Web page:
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South African civil servants march on ninth day of strike

media Striking South African public service workers march through the streets of Cape Town, August 26, 2010. Reuters

Thousands of public servants marched through South Africa’s cities and towns to press for higher wages on the ninth day of a crippling strike.

General Secretary of the Congress of South African Trade Unions (Cosatu) Zwelinzima Vavi praised striking workers for their support on Thursday. He assured them they won’t be defeated by the government in their demand for an 8.6 percent raise – more than twice the country’s official inflation rate of 3.7 percent.

"The strike must end in a positive way for public service workers. We will not accept defeat in this particular action," Vavi told reporters on Thursday.

Thousands of workers marched through Cape Town and Johannesburg as they sang and waved placards, vowing that the strike will continue until the government gives in.

In the early hours on Thursday, the South African government obtained a labour court order preventing, police, traffic marshalls and prison warders from joining the strike.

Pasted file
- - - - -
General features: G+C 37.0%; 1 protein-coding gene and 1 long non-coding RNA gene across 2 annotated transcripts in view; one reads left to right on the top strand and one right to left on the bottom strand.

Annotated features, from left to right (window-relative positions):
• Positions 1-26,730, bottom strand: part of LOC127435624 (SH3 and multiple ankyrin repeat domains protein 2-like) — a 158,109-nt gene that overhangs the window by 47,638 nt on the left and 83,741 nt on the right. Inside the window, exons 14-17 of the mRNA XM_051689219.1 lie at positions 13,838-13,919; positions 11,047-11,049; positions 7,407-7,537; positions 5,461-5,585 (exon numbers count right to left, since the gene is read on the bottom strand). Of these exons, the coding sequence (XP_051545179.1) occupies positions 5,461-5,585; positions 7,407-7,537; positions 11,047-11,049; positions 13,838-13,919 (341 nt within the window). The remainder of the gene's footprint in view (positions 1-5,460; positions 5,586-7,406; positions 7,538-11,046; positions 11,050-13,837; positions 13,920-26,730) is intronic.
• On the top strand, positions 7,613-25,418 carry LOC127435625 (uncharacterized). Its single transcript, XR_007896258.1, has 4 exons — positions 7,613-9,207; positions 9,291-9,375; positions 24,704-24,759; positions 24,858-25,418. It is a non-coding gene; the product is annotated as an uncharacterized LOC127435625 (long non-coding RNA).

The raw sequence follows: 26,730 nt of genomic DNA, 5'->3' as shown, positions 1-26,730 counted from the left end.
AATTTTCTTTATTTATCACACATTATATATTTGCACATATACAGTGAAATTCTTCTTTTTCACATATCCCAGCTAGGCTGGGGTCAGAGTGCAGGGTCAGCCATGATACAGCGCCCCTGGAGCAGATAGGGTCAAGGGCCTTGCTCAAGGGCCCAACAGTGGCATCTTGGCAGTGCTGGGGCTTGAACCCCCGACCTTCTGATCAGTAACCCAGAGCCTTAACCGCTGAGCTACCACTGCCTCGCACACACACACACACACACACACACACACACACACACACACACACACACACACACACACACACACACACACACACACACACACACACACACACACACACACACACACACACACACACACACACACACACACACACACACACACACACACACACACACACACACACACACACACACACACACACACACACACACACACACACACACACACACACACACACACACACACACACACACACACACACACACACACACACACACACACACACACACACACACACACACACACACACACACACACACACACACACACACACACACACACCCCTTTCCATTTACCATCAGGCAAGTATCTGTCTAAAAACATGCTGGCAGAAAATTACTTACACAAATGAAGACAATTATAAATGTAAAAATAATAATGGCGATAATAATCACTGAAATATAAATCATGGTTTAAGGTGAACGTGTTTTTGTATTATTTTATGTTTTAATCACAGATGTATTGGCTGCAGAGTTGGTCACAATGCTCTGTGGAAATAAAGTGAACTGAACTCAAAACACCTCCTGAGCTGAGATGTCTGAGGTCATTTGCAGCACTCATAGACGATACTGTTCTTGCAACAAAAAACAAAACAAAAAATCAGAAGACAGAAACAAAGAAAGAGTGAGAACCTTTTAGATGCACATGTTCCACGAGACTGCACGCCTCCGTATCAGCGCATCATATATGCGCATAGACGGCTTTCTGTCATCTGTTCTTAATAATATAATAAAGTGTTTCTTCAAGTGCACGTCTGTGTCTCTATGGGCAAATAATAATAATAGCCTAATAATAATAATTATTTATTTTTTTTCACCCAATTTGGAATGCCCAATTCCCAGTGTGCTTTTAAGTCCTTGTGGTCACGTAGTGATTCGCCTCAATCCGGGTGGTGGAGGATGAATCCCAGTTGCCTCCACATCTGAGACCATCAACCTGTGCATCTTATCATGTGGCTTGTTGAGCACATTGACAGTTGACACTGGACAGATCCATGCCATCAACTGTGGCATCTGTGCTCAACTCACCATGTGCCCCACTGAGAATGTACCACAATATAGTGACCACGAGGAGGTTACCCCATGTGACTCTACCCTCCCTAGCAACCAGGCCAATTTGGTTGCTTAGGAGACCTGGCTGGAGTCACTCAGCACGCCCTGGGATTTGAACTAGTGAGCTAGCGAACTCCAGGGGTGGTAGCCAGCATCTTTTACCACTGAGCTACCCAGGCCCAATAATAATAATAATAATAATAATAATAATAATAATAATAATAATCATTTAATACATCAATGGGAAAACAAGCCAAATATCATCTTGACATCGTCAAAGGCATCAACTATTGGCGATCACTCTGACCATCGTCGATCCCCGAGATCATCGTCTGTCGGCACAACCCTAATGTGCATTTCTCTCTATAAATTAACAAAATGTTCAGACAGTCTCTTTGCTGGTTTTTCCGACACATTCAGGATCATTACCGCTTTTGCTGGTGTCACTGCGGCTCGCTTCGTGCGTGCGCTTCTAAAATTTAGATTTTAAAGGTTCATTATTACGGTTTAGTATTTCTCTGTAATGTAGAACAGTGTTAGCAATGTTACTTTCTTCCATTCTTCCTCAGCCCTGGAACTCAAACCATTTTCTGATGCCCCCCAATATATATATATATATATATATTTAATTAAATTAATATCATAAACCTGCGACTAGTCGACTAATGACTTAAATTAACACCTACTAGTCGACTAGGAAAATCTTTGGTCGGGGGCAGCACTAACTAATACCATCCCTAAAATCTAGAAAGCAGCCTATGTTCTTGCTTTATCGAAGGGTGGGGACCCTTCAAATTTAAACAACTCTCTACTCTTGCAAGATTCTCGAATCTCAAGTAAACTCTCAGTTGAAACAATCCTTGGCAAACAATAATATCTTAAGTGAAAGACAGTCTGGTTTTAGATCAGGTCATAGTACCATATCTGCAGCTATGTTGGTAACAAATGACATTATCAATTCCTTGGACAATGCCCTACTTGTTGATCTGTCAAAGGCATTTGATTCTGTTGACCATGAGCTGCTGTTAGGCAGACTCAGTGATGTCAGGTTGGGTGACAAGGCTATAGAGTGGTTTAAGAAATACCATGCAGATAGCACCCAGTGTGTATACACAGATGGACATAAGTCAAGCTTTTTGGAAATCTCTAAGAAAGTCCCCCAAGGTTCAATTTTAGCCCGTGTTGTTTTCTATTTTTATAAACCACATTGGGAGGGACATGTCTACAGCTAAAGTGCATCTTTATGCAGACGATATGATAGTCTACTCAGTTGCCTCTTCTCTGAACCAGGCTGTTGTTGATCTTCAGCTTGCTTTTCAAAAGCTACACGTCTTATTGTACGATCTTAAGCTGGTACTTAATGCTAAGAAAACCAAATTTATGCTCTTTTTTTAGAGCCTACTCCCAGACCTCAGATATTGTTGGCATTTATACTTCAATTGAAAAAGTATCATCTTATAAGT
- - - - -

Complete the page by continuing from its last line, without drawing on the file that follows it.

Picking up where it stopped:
The police union said a day earlier that its members would start striking on Saturday.
Norman Mampane, spokesman for the Police and Prisons Civil Rights Union, says union lawyers will challenge the court order. In the meantime, he says, plans for marches and a weekend strike are on.

South Africa has one of the world's highest rates of violent crime, with some 50 murders a day.

The strike has closed schools as hospitals are kept running with military doctors and civilian volunteers and many say there’s a food shortage and a huge need for more help from the public.

Vavi warned that the country would be paralysed by a general strike next week if the government does not offer workers a raise.

Cosatu spokesperson Patrick Craven told RFI that the strike was set to widen if demands for higher pay for civil servants were not met. “Cosatu took a decision a couple of days ago, that should there not be a solution to the strike, we will be mobilising solidarity action from other unions in the private sector," he said, adding "this is something we don’t want to do and we hope it will not be necessary.”

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